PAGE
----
2 Samuel 17
By this time in his life, David may well have felt that his best days were behind him. His son, Absalom, had seized the throne in rebellion against his father. While God had forgiven David for his sin with Bathsheba, nevertheless, the prophecy of Nathan that the sword would never leave his house was being fulfilled. (2 Samuel 12:10) Now, accompanied by a few loyal friends, the exiled king walked barefoot across the Kidron Valley, weeping. Despite his bitter circumstances, David was not shaking his fist at God and asking ‘Why is this happening to me?’ He knew it was the discipline of the Lord and he accepted it with dignity.
However, learning that his close friend and counselor, Ahithophel, had defected to Absalom was particularly painful. David fell to his knees and cried out to God. ‘So David prayed, O LORD, turn Ahitophel’s counsel into foolishness.’ 2 Sam. 15:31
This would prove to be a key moment in David’s life for if God indeed heard his prayer, everything would change. David had always been a man of prayer and now was no different. He was grateful for the loyal friends around him, but in his heart he knew the One he really needed was God. Only God could turn the situation around and assure him that he still had a future in God’s service.
We cannot always judge what is going on by the way we feel for feelings can be supremely unreliable. What matters is not what you feel but what God is doing. And many times in life we are not aware of what God is doing because our perception of Divine activity is limited. That is where faith comes in. At this dark hour of his life, David turned in faith to the only One who could make a difference.
God did answer His prayer in having his friend Hushai suddenly appear and agree to go to Jerusalem and counterbalance Ahithophel’s influence on Absalom. Though David was not privy to what was happening behind the palace walls, God was very much at work.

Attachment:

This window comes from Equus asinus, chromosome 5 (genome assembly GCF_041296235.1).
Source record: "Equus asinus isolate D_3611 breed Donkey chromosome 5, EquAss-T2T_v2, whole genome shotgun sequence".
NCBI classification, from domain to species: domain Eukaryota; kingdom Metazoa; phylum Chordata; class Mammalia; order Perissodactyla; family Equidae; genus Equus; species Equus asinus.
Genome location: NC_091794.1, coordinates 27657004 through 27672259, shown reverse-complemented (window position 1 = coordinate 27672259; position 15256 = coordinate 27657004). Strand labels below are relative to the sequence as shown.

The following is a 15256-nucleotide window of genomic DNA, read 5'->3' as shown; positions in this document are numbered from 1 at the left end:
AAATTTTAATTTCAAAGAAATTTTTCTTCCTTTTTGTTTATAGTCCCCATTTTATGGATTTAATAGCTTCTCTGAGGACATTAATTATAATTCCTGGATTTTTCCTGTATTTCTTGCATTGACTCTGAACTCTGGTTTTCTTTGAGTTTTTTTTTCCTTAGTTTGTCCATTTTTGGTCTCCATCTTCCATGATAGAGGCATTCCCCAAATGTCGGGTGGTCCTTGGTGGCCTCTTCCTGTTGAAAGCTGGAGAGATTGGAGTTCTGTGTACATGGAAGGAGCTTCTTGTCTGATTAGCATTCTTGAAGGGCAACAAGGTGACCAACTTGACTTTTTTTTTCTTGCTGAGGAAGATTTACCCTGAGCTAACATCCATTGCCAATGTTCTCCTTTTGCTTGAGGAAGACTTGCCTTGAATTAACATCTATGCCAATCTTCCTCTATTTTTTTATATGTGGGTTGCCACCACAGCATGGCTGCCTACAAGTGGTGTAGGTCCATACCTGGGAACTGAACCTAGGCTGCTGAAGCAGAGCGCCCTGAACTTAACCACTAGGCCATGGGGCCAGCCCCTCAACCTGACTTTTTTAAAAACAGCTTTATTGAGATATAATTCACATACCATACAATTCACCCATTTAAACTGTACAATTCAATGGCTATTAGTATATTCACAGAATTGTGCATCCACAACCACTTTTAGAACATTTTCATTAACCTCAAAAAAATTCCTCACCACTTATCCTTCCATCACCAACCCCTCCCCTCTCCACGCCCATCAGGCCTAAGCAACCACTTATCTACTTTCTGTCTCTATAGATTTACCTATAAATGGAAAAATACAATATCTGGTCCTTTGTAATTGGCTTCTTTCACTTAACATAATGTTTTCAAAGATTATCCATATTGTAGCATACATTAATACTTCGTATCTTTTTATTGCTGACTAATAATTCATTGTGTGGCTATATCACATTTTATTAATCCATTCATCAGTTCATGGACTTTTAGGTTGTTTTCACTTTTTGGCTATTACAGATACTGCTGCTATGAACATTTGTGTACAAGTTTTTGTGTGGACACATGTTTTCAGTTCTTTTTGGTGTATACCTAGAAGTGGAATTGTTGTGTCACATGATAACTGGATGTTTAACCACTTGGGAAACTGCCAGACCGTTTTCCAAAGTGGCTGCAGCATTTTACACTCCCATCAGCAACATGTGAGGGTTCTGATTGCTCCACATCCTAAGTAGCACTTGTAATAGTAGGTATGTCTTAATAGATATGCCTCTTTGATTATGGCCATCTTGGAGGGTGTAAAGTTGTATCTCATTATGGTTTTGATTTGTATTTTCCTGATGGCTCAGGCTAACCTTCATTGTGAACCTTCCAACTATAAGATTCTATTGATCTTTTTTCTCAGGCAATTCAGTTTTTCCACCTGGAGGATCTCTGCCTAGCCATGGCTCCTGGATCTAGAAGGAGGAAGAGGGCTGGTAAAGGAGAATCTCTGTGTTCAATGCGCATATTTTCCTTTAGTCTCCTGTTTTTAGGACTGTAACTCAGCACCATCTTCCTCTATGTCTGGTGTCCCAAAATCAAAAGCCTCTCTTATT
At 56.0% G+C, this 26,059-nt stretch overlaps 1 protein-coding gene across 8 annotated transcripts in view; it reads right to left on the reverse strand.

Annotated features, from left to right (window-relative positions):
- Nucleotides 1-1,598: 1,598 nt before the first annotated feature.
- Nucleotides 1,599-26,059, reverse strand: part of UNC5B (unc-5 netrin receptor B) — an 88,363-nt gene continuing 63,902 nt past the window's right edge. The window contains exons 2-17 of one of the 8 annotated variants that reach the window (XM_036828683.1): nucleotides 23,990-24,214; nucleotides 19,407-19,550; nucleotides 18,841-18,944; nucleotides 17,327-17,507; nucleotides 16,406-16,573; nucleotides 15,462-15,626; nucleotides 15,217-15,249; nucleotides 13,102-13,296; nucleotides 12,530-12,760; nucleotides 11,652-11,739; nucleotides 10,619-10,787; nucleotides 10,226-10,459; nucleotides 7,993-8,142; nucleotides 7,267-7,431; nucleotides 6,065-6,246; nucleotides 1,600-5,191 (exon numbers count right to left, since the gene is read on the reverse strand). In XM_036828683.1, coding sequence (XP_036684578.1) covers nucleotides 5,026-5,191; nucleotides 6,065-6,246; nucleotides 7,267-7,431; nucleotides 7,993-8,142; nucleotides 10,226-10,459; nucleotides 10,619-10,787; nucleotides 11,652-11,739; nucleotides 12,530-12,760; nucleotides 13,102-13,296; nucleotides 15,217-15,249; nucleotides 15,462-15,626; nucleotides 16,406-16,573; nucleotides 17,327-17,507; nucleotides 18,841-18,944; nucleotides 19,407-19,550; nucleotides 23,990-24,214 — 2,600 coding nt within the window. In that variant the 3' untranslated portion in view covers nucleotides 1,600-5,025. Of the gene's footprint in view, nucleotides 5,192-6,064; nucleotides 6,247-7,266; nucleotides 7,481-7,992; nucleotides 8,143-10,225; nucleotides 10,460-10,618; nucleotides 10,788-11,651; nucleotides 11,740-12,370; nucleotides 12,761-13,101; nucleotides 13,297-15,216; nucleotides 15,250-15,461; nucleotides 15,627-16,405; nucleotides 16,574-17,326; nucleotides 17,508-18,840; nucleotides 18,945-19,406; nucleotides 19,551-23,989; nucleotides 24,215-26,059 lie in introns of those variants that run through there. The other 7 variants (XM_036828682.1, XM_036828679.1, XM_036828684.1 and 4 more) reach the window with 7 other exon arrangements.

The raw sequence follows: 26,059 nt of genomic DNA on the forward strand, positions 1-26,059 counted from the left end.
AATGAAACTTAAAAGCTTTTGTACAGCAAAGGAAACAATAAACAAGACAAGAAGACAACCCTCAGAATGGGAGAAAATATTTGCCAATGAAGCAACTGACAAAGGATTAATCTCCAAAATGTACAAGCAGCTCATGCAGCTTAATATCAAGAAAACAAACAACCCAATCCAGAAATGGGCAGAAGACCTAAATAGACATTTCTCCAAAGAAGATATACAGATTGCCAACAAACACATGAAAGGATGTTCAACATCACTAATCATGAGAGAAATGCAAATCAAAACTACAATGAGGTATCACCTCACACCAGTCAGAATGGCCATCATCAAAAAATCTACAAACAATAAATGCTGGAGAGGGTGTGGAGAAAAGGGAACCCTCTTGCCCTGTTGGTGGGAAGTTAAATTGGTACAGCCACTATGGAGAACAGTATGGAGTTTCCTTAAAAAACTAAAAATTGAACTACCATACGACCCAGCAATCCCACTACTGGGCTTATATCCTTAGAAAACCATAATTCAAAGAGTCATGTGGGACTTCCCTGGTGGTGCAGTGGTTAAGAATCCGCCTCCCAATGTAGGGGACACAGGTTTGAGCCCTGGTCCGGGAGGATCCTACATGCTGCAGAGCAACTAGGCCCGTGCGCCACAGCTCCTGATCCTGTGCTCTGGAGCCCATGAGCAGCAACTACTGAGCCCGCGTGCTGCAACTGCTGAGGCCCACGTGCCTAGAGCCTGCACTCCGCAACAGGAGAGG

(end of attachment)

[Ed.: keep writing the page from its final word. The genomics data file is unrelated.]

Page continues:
In Jerusalem, Absalom was receiving bad advice from Ahithophel:
Ahithophel said to Absalom: ‘I would choose 12,000 men and set out tonight in pursuit of David. I would attack him while he is tired and weak. I would strike in terror and then all the people with him will flee. I would strike down only the king and bring all the people back to you. The death of the man you seek will mean the return of all; all the people will be unharmed.’ This plan seemed good to Absalom and to all the elders of Israel. 2 Samuel 17:1-4
Had Absalom followed this advice, David would surely have been killed. But unbeknown to Absalom, the LORD prompted him to get a second opinion:
Absalom said: ‘Summon also Hushai the Arkite, so that we can hear what he has to say.’ vs. 5
That one sentence altered the course of history. Absalom himself sought Hushai’s advice. Amazing. Our God can do anything! He can even cause enemies to impulsively act in such a way that everything changes in an instant. Hushai’s response to Absalom’s inquiry was this: Hushai replied to Absalom, ‘The advice Ahithophel has given is not good this time…’ vs. 7
Notice how diplomatic Hushai was for he implied that Ahithophel did give good advice at times but that on this occasion Absalom should take ‘other things’ into account. Hushai then shook Absalom’s self-confidence with these words: